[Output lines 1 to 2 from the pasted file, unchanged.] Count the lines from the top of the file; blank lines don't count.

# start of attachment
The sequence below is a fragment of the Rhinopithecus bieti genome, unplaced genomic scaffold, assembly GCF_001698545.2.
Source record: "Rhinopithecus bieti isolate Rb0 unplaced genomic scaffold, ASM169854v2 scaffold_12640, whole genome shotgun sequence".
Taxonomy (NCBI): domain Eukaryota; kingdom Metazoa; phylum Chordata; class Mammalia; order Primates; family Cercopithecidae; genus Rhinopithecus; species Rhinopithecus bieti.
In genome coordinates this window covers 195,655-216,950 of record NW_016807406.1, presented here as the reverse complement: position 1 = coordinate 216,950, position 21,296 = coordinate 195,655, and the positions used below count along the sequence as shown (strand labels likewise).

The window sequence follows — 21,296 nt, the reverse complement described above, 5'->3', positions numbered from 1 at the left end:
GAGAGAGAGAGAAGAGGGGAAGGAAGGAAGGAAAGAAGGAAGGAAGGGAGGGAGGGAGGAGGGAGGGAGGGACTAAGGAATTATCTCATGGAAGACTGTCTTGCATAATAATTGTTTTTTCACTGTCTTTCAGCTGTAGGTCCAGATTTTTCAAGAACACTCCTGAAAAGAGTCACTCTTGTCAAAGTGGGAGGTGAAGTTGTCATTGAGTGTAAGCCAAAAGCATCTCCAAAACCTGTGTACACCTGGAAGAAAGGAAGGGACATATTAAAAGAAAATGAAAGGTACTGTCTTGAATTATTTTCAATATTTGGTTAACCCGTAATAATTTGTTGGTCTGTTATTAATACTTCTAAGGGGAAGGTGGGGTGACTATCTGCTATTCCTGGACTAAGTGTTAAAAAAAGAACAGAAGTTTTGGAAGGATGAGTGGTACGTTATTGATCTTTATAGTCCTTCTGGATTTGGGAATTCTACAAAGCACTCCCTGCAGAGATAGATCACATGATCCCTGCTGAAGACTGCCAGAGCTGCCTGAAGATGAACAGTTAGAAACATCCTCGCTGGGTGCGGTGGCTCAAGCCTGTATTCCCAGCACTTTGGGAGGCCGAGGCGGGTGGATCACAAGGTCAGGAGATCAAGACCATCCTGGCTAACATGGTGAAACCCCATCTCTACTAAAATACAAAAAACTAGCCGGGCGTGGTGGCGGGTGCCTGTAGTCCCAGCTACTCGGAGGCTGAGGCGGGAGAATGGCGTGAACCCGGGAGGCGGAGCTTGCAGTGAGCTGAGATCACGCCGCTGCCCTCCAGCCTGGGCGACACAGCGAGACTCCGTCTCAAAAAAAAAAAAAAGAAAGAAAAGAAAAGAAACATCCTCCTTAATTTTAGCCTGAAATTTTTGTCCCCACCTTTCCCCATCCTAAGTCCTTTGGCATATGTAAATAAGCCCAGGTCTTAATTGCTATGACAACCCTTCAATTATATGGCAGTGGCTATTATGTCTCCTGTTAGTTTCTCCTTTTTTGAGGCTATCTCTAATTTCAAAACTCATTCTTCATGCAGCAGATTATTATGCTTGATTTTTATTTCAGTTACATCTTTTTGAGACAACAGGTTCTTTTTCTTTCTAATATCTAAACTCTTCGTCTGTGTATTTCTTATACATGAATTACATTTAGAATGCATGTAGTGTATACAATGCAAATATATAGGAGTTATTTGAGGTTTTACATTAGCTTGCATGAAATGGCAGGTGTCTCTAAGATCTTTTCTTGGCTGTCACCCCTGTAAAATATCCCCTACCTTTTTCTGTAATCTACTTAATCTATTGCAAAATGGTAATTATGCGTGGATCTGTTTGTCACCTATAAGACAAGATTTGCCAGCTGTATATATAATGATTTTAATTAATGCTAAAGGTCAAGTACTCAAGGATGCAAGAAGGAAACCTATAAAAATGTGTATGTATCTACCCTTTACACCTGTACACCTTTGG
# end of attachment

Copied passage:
The sequence below is a fragment of the Rhinopithecus bieti genome, unplaced genomic scaffold, assembly GCF_001698545.2.
Source record: "Rhinopithecus bieti isolate Rb0 unplaced genomic scaffold, ASM169854v2 scaffold_12640, whole genome shotgun sequence".